I graduated from Berklee College of Music in Boston. Berklee is an anomaly among music schools for a handful of reasons.
First, it is, as far as I know, the only music college focused entirely on contemporary music. It began as a jazz school, and has evolved with time and tastes to focus not only on jazz, but also on pop, rock, and experimental music. You must declare a principal instrument to enter Berklee. One of the many choices is Turntables.
Berklee is replete with talented young musicians, hungry to make a splash in the world of contemporary music. There is the unmistakable scent of ego in the hallway. People drop names like guitar picks and carry business cards tucked under the cellophane of their Marlboro Red packs. As such, Berklee is one of the only colleges from which actually graduating may be seen as a kind of failure. After all, if you were talented enough you’d be swooped up by a major label during your first semester – discovered in Harmony I, and carted away to a life of fame and fortune. I’m not sure this ever actually happened, but we all lived with the anxiety that it was not happening fast enough to us.
I attended Berklee, and eventually graduated, because it was the only way I could see to both appease my parents (at 23, after dropping out of two universities, my non-degree was becoming a bit of a disgrace to my family), and continue doing what I wanted to be doing: writing songs. I have always been a gold star girl, trying to rack up stickers on life’s report card; desperately seeking affirmation that I am doing the right thing. A degree in Songwriting from a prestigious, if overly expensive college, seemed like a tidy solution to what had become a very sticky problem: living by my own lights while still enjoying the approval of all those around me.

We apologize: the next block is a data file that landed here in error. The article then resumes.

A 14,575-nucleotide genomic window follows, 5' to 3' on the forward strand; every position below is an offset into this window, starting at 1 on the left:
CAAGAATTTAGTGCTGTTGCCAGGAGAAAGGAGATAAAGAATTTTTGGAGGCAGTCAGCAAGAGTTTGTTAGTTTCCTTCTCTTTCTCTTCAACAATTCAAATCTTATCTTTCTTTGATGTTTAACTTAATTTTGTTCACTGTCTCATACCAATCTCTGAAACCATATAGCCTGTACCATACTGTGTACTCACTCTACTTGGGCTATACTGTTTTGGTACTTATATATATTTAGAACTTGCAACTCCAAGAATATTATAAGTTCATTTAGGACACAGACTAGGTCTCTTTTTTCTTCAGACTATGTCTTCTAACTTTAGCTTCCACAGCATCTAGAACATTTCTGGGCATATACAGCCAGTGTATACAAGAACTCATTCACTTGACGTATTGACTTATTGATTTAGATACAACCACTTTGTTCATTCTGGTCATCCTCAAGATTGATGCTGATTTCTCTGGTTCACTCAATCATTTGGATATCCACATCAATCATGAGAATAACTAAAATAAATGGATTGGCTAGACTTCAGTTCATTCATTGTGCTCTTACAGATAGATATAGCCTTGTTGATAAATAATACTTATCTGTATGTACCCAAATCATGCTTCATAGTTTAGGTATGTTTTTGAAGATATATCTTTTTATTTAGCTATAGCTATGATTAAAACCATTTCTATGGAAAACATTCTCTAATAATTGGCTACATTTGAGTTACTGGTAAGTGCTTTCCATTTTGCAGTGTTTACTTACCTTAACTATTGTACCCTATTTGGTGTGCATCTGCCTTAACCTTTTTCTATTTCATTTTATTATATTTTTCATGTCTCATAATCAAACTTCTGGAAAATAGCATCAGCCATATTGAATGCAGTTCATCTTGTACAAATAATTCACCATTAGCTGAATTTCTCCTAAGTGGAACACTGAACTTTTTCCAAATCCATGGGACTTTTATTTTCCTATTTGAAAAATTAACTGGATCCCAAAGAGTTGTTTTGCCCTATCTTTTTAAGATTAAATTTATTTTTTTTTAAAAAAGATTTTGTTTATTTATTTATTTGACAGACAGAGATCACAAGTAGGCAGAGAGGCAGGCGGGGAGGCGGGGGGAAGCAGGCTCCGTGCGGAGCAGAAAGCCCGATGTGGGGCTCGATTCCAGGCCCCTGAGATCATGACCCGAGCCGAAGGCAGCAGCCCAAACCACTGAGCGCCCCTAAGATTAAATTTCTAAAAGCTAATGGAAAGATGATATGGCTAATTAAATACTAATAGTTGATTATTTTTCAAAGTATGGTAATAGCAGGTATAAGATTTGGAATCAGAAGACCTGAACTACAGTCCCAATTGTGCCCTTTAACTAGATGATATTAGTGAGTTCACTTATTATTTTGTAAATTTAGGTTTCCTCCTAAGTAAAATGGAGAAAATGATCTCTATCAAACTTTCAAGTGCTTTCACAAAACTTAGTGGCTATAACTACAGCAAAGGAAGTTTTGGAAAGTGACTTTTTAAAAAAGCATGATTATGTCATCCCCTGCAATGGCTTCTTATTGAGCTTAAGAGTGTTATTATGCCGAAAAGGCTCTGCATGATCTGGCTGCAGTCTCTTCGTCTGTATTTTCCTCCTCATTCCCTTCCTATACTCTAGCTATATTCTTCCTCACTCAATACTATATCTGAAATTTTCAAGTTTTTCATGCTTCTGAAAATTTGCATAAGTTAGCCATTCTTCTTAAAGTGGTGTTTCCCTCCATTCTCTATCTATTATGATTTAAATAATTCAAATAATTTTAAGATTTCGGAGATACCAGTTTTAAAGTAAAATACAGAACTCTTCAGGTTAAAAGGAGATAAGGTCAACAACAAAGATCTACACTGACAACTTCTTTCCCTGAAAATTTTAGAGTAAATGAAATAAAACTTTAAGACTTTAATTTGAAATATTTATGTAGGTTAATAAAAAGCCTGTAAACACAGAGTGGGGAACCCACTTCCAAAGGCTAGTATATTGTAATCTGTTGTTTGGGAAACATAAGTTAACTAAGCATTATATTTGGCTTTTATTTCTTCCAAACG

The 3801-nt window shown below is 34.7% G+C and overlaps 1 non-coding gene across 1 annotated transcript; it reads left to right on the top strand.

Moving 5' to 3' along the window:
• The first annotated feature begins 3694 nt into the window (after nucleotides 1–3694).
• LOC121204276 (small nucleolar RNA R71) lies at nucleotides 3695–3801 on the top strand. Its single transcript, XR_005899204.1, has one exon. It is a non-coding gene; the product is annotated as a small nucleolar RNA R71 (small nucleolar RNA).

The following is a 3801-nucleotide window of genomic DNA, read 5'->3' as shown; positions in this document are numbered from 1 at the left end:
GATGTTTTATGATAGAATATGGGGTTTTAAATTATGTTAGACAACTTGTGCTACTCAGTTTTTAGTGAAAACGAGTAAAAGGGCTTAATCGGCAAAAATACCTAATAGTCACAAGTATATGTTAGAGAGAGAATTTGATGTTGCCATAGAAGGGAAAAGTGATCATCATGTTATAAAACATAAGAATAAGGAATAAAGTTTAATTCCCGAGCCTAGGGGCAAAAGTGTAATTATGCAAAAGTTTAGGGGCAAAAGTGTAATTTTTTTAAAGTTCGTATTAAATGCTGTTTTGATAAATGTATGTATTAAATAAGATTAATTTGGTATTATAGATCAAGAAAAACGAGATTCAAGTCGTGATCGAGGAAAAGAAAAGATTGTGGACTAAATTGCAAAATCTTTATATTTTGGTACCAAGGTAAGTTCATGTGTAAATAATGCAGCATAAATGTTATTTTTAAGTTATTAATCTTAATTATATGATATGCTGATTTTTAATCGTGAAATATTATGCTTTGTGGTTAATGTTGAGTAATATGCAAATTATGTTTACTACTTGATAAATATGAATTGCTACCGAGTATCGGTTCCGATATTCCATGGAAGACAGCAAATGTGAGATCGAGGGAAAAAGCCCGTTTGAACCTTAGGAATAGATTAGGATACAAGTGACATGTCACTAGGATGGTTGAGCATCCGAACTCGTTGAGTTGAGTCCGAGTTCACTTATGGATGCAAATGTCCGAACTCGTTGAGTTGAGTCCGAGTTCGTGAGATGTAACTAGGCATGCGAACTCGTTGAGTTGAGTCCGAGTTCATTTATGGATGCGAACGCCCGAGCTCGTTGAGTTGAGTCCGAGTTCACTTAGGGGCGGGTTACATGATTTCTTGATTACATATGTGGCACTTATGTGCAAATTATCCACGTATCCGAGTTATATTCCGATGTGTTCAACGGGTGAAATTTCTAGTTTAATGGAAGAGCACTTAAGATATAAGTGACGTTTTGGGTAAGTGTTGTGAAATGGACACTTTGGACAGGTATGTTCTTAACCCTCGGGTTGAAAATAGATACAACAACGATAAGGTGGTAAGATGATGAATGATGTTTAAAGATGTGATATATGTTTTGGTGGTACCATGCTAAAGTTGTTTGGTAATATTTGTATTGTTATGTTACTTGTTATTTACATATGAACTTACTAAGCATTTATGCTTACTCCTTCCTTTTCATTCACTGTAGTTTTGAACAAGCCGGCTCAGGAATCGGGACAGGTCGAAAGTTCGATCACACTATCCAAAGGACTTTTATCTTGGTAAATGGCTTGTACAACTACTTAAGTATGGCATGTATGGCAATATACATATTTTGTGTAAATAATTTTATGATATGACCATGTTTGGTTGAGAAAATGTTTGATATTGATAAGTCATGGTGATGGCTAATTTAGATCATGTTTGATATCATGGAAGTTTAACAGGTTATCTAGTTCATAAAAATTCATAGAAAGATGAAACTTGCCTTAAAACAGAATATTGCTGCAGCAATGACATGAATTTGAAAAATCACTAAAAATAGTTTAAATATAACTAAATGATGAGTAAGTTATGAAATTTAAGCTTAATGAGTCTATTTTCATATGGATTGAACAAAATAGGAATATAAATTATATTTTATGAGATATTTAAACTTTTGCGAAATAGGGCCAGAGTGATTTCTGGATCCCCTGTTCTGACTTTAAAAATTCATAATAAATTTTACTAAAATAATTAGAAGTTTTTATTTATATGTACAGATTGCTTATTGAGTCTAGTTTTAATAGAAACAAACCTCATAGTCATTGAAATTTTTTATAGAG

It was a rough transition. I entered as a guitar principal, one of six girls in a group of 1100 guitarists. I chose guitar because, as a performing singer-songwriter, I figured improving my rather mediocre guitar skills was the thing most worth spending that kind of money on. I had no idea that I’d be in class, much less in competition, with 18 year olds who had been nursed on Steve Vai and Eddie Van Halen. I didn’t realize music was a competition.
In my first semester I went to an instructor’s office hours to seek advice about what kind of song to bring into Guitar Lab for the group to work on. My background was Americana and urban folk music. I was in the middle of a hot and heavy affair with alternate tunings; I had no clue what these boys would enjoy playing. The instructor, a woman who offered me my choice of 36 varieties of tea, suggested that if I didn’t know what to select, perhaps I should try a different school. I was too humiliated to be angry.
The guitar classes left me sweaty and twitchy, but at least I found a home in the Songwriting Department. I’d always been more of a lyricist than a musician. That didn’t change much during my time at Berklee. I still struggled to bring my melodic and instrumental skills up to par, but I began to be recognized for my language, and I attracted the attention of some of the wordier instructors, who became, over time, my mentors. I was living on Duncan Donuts coffee and Camel Lights, quite literally starving for approval. I hung on every word these men said. Their advice became my gospel.